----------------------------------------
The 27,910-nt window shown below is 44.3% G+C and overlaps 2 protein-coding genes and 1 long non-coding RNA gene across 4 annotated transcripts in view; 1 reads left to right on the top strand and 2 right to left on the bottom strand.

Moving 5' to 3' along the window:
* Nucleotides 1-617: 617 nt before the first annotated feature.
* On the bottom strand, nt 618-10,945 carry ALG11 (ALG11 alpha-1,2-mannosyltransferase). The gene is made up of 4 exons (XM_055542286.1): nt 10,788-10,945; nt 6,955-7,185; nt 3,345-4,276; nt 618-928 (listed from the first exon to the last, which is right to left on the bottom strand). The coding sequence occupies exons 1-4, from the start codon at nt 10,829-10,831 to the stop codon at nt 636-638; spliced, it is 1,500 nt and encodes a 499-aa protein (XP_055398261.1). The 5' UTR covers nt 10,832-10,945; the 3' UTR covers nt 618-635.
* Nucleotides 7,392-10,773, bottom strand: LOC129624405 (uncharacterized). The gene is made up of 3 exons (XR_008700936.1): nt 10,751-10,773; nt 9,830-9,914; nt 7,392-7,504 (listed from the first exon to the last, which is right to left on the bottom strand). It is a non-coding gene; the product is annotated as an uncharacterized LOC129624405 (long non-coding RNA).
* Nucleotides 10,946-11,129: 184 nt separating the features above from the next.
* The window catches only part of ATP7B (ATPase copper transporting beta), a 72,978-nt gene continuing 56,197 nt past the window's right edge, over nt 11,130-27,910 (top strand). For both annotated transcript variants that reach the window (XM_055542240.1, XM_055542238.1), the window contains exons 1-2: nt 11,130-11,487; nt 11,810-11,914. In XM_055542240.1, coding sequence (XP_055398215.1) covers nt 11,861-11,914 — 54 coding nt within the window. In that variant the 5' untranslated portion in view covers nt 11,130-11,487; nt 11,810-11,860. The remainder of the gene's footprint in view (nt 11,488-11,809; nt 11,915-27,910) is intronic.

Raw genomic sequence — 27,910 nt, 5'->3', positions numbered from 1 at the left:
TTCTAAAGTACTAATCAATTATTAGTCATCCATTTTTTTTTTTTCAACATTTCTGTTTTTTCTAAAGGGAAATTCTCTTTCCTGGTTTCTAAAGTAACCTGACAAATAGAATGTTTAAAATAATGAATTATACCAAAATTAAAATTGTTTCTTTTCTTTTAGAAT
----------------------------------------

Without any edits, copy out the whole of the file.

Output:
The 27,910-nt window shown below is 44.3% G+C and overlaps 2 protein-coding genes and 1 long non-coding RNA gene across 4 annotated transcripts in view; 1 reads left to right on the top strand and 2 right to left on the bottom strand.

Moving 5' to 3' along the window:
* Nucleotides 1-617: 617 nt before the first annotated feature.
* On the bottom strand, nt 618-10,945 carry ALG11 (ALG11 alpha-1,2-mannosyltransferase). The gene is made up of 4 exons (XM_055542286.1): nt 10,788-10,945; nt 6,955-7,185; nt 3,345-4,276; nt 618-928 (listed from the first exon to the last, which is right to left on the bottom strand). The coding sequence occupies exons 1-4, from the start codon at nt 10,829-10,831 to the stop codon at nt 636-638; spliced, it is 1,500 nt and encodes a 499-aa protein (XP_055398261.1). The 5' UTR covers nt 10,832-10,945; the 3' UTR covers nt 618-635.
* Nucleotides 7,392-10,773, bottom strand: LOC129624405 (uncharacterized). The gene is made up of 3 exons (XR_008700936.1): nt 10,751-10,773; nt 9,830-9,914; nt 7,392-7,504 (listed from the first exon to the last, which is right to left on the bottom strand). It is a non-coding gene; the product is annotated as an uncharacterized LOC129624405 (long non-coding RNA).
* Nucleotides 10,946-11,129: 184 nt separating the features above from the next.
* The window catches only part of ATP7B (ATPase copper transporting beta), a 72,978-nt gene continuing 56,197 nt past the window's right edge, over nt 11,130-27,910 (top strand). For both annotated transcript variants that reach the window (XM_055542240.1, XM_055542238.1), the window contains exons 1-2: nt 11,130-11,487; nt 11,810-11,914. In XM_055542240.1, coding sequence (XP_055398215.1) covers nt 11,861-11,914 — 54 coding nt within the window. In that variant the 5' untranslated portion in view covers nt 11,130-11,487; nt 11,810-11,860. The remainder of the gene's footprint in view (nt 11,488-11,809; nt 11,915-27,910) is intronic.

Raw genomic sequence — 27,910 nt, 5'->3', positions numbered from 1 at the left:
TTCTAAAGTACTAATCAATTATTAGTCATCCATTTTTTTTTTTTCAACATTTCTGTTTTTTCTAAAGGGAAATTCTCTTTCCTGGTTTCTAAAGTAACCTGACAAATAGAATGTTTAAAATAATGAATTATACCAAAATTAAAATTGTTTCTTTTCTTTTAGAAT